This blog is approximately two months old, but I’m going to post it anyway. While Central Asia has fast and plentiful wifi, I haven’t found a decent computer until just now, and this half-written post has been slowly decaying in my draft folder for far too long. I promise that it will be closely followed by a more pertinent Central Asia post… maybe in 2 months or so.
So I’ve been in Nepal for a couple of weeks now, and, truth is, with the constant rain, low visibility, leech-laden trails, and water levels too high for most activities, I’ve spent most of my time here just…. chillin. In fact, after two weeks in the country, my greatest accomplishment thus far has been my spectacularly absurd suntan.
I’m also burned across my nose and forehead, and on the tops of my shoulders as well. From what sun, you ask? Iono. The only thing I know is that I have only ever had a couple of sunburns in my life, and am finding that picking off the dead skin with my nails brings indescribable, addictive pleasure. Unfortunately, this means that I’ve been leaving behind a considerable trail of dried skin flakes- at my favorite momo place- at the internet cafe- in the bookshop… and the locals are beginning to find me just a little bit disgusting.
One such local, a nice man named Tanasul, who lives in a little hut halfway between Pokhara and Sarangkot, took it upon himself to lecture me about Western culture and our love of the indoors. “You work all the hours of your day,” he chided, thoughtfully picking out a few corn kernels from a muslin satchel and popping them in his mouth. “You have no life. Go work, dark. Come work, dark.” He then emphatically spit the kernels onto the ground for his pet chickens, Peter and Lucy (Peter and Lucy, meanwhile, paid no mind to these once-molested kernels, and instead busied themselves with the steady stream of virgin ones flowing, unchecked, from a rip in the bottom of said muslin bag). I couldn’t argue. Fact is, I hadn’t really been-outside been-outside for over two years. Most of my time spent out of doors was transiting from work or school to work or school. All the stress left by such a demanding schedule also meant that I hadn’t purposefully exercised in nearly 7 months. I was soft, white, veiny, and ashamed.
In an effort to shed my idle, shade-loving ways, I woke up early one morning and shouldered all of my belongings for an independent trek up to the small, mountain-top town of Sarangkot. The Wikitravel page had said that the trail was clearly marked, but after 3.5 hours of crawling through waist-high shrubbery, getting chased out of peoples’ backyards, and being led back to the trail by exasperated schoolchildren, I decided to put off the hike back down for another day, and make my way to a guesthouse instead.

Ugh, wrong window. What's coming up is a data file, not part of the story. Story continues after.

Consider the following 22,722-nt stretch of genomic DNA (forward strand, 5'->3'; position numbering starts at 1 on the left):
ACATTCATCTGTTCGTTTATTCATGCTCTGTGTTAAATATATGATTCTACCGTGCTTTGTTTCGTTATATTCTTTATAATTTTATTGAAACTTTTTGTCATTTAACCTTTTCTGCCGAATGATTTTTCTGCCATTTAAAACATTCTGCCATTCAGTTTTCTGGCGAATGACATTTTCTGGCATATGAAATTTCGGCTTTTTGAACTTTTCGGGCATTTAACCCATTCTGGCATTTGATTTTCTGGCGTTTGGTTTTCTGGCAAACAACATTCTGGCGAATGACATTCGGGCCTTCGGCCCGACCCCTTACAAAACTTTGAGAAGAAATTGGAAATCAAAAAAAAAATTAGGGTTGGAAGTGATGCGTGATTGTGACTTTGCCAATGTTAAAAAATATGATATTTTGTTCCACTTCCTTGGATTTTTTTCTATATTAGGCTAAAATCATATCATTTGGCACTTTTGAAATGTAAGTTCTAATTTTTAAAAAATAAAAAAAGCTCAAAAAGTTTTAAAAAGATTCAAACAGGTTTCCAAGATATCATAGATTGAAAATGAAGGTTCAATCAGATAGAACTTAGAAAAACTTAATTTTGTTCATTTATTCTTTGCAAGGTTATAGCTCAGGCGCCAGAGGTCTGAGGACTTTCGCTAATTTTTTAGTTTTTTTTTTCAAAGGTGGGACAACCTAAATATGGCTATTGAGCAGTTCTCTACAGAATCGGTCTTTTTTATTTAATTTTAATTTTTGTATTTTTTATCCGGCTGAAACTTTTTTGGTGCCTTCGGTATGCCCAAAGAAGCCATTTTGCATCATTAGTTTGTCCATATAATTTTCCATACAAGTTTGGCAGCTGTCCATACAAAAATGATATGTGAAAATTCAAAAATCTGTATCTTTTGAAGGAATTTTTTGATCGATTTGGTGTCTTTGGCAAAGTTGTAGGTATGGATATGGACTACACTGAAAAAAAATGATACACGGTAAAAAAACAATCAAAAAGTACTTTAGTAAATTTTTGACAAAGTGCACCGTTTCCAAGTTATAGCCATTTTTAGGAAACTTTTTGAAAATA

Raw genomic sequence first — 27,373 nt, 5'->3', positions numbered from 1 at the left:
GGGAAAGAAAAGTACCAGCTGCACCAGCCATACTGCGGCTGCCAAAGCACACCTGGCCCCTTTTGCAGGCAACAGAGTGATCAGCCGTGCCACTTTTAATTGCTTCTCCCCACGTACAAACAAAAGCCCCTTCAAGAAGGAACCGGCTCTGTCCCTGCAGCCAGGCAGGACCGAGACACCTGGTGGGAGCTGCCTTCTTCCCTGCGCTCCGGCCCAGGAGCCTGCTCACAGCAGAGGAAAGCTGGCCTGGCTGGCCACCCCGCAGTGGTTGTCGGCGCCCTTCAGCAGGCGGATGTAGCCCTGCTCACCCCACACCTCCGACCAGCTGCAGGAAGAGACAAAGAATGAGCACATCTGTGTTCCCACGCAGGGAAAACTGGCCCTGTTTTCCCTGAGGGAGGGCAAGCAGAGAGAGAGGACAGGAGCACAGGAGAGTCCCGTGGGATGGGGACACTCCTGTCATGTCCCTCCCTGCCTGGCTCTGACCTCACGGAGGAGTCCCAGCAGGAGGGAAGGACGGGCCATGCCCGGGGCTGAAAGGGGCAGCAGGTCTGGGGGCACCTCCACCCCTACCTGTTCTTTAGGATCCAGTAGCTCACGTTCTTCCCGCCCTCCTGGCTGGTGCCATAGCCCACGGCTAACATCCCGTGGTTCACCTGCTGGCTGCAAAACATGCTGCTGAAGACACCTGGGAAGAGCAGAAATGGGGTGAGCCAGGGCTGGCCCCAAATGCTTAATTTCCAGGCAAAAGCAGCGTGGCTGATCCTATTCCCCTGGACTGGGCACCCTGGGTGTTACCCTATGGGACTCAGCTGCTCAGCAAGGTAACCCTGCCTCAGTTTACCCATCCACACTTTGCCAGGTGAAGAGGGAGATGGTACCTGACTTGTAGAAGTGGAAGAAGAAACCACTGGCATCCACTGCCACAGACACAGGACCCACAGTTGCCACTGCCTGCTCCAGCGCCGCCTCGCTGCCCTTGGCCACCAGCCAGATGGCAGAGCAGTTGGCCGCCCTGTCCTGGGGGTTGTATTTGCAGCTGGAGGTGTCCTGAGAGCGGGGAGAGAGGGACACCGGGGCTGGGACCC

Most of my time there, I didn’t do much of anything- since I was the only tourist in town, I pretty much just hung out on the roof of my hostel, blasting Dixie Chicks, reading the latest Palahniuk book, and playing some deranged form of Old Maid with the 8-year old girl who lived downstairs. I took a couple of walks around the village, and even managed to climb up to the viewpoint for sunrise on my last morning in town, but all in all, I relished the opportunity to just sit around and let my mind go blank- for the first time since I started school back in 2013.
No, I didn’t do much, but my time here was probably the most memorable of my month in Nepal. At home, there’s such a strong desire to maximize every day- to fill it with tasks and responsibilities, and to make use of every minute. This is quadruply true of my last few years of school. I’m ashamed to say that there were not only a few times that suppered on Doritos while standing in the shower- an act which I had considered to be a grand and masterful use of my ever-scarce “personal time.” Having a few days to sit back, think, and mindlessly pick at my sunburn while breathing in the cool mountain air was just what I needed to shake off the yoke of grad school and remember what had brought me there in the first place. Doing absolutely nothing finally cleared my head. It made me right again.
Anyway, I don’t have a lot else to say. Nepal was lovely, but I never did get any of those classic mountain-top shots that epitomize travel in the region. Instead of hiking the Annapurna trail or rafting the Bagmati, I spent most of my time here finding my way around a plate a of momos and cleaning lint flakes out my belly-button. I suppose I’ll just have to go back.
“Yet it is in our idleness, in our dreams, that the submerged truth sometimes comes to the top.” — Virginia Woolf